The congressional committee investigating the U.S. Capitol insurrection asks a House Republican for more information about a tour of the building the panel says it conducted the day before the deadly attack.
The committee’s letter to Georgia Rep. Barry Loudermilk on Thursday is the latest attempt by House investigators to gain cooperation from GOP lawmakers in the investigation into the Jan. 6, 2021, attack. Donald Trump, violently stormed the Capitol that day. and halted certification of President Joe Biden’s victory.
“Based on our review of evidence in the possession of the select committee, we believe you have information regarding a visit you conducted to portions of the Capitol complex on January 5, 2021,” Reps. Bennie Thompson of Mississippi wrote. and Liz Cheney of Wyoming, the chair and vice-chair of the committee.
“Public reports and testimony indicate that certain individuals and groups engaged in efforts to gather information about the layout of the U.S. Capitol, as well as House and Senate office buildings” prior to the insurgency, they said. they wrote.
The voluntary request comes as the panel has already conducted more than 1,000 interviews on the insurgency and prepares for a series of hearings in June. Questions about Capitol tours before the attack have lingered since the days after, when Democrats suggested some Republican members may have aided the rioters. But so far, there has been no public evidence of this help.
The letter to Loudermilk said Republicans on a separate group, the House Administration Committee, had previously said they had reviewed Jan. 5 security footage and said there were “no tours, no large groups, no one with MAGA hats”. Loudermilk is a member of this panel.
But the committee’s Jan. 6 review of the evidence “directly contradicts this denial,” Thompson and Cheney wrote.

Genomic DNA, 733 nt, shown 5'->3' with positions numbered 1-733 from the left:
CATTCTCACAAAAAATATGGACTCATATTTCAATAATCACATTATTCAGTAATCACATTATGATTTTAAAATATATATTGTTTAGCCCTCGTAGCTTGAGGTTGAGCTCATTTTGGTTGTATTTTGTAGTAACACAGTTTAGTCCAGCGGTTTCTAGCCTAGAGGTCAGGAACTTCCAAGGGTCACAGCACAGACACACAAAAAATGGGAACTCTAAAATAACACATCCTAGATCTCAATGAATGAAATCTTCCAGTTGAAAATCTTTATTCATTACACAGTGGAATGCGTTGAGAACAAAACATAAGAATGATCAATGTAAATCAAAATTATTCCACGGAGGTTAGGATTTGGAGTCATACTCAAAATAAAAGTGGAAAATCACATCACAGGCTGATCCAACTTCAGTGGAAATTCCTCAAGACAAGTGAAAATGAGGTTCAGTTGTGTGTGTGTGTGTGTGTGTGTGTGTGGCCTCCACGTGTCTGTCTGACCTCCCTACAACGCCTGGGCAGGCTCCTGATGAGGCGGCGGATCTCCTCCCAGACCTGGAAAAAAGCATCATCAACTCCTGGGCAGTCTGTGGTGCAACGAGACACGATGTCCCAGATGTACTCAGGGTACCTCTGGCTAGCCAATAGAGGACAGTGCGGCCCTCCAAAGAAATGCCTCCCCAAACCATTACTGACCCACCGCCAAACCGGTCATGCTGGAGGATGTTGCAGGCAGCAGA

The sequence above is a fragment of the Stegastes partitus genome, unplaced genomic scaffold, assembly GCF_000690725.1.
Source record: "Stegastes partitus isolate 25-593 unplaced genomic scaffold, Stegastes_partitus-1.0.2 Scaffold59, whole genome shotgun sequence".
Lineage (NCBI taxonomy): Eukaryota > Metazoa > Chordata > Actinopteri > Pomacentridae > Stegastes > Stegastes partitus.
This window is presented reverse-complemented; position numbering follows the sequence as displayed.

This earlier assessment from GOP members came after three dozen Democrats sent a letter to the committee days after the attack, citing alleged sightings of “unusually large” groups led by Republican lawmakers or their staff in the days leading up to the attack. the attack.
In a statement Thursday, Loudermilk said the Jan. 5 tour was with a constituent family and took place at the House office buildings and not inside the Capitol building itself.
“We call on Capitol Police to release the tapes,” Loudermilk and Rep. Rodney Davis, R-Ill., a senior House Administration Committee member, wrote in a joint response to the letter.
The request comes a week after the panel issued subpoenas to five Republican members, including Minority Leader Kevin McCarthy.
The decision to issue subpoenas to McCarthy, R-Calif., and Reps. Jim Jordan of Ohio, Scott Perry of Pennsylvania, Andy Biggs of Arizona and Mo Brooks of Alabama was a show of force spectacular by the panel, which has already interviewed nearly 1,000 witnesses and collected more than 100,000 documents as it investigates the worst attack on the Capitol in two centuries.
The five Republicans, all of whom have repeatedly downplayed the legitimacy of the investigation, have yet to say whether they will comply.
In total, the committee has now publicly requested the cooperation of at least eight lawmakers who it says have information critical to the planning and execution of the attack and former President Donald Trump’s potential role in his attack. incentive.